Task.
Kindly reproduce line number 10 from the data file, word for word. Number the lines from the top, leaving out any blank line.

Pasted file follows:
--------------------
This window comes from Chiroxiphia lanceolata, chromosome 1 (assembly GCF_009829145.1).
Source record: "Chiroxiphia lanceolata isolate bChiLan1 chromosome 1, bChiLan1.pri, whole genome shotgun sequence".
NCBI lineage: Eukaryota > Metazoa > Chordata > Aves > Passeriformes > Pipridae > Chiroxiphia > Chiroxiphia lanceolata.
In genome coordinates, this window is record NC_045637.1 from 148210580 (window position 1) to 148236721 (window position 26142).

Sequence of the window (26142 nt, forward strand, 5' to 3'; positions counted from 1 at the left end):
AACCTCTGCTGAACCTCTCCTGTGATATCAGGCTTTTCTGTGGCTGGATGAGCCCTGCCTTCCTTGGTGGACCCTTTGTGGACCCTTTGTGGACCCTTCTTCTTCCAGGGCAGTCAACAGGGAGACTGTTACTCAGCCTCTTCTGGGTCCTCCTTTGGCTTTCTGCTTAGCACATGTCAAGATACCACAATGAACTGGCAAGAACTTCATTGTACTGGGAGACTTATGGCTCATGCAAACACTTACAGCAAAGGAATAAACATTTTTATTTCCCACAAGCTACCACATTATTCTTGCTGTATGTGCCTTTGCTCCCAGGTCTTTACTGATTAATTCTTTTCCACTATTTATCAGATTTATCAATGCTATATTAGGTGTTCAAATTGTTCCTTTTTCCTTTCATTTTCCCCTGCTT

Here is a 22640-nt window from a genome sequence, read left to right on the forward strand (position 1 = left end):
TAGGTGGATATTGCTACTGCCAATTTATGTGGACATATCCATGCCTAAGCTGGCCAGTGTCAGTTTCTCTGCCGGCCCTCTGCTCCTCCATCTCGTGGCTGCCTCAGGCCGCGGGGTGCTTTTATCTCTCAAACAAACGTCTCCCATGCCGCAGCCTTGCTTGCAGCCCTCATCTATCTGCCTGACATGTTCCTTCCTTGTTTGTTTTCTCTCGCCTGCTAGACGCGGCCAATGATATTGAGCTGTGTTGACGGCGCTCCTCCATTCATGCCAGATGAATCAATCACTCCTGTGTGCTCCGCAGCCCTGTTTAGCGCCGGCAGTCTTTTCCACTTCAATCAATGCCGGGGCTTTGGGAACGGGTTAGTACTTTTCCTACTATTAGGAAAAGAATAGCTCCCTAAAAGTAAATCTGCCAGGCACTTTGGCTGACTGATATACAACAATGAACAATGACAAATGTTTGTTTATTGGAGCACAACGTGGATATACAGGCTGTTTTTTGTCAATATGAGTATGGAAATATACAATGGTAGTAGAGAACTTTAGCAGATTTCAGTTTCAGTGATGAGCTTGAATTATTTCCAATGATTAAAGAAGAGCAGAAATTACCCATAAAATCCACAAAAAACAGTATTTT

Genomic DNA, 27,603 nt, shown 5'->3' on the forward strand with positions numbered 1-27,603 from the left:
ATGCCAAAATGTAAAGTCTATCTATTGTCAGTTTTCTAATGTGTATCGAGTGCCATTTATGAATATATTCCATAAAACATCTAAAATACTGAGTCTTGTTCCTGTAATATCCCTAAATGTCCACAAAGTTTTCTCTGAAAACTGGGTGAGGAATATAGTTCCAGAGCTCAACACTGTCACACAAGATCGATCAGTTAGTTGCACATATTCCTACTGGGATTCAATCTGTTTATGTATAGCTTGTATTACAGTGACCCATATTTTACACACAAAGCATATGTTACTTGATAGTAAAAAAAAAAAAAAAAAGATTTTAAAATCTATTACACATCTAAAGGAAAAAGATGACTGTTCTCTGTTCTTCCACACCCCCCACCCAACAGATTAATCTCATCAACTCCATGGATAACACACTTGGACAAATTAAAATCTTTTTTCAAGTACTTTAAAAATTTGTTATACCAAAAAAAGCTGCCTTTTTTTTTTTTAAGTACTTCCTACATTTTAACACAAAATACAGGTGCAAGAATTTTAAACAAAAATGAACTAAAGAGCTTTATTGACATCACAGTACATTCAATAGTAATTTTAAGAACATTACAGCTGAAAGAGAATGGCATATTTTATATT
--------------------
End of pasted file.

ATGCCAAAATGTAAAGTCTATCTATTGTCAGTTTTCTAATGTGTATCGAGTGCCATTTATGAATATATTCCATAAAACATCTAAAATACTGAGTCTTGTTCCTGTAATATCCCTAAATGTCCACAAAGTTTTCTCTGAAAACTGGGTGAGGAATATAGTTCCAGAGCTCAACACTGTCACACAAGATCGATCAGTTAGTTGCACATATTCCTACTGGGATTCAATCTGTTTATGTATAGCTTGTATTACAGTGACCCATATTTTACACACAAAGCATATGTTACTTGATAGTAAAAAAAAAAAAAAAAAGATTTTAAAATCTATTACACATCTAAAGGAAAAAGATGACTGTTCTCTGTTCTTCCACACCCCCCACCCAACAGATTAATCTCATCAACTCCATGGATAACACACTTGGACAAATTAAAATCTTTTTTCAAGTACTTTAAAAATTTGTTATACCAAAAAAAGCTGCCTTTTTTTTTTTTAAGTACTTCCTACATTTTAACACAAAATACAGGTGCAAGAATTTTAAACAAAAATGAACTAAAGAGCTTTATTGACATCACAGTACATTCAATAGTAATTTTAAGAACATTACAGCTGAAAGAGAATGGCATATTTTATATT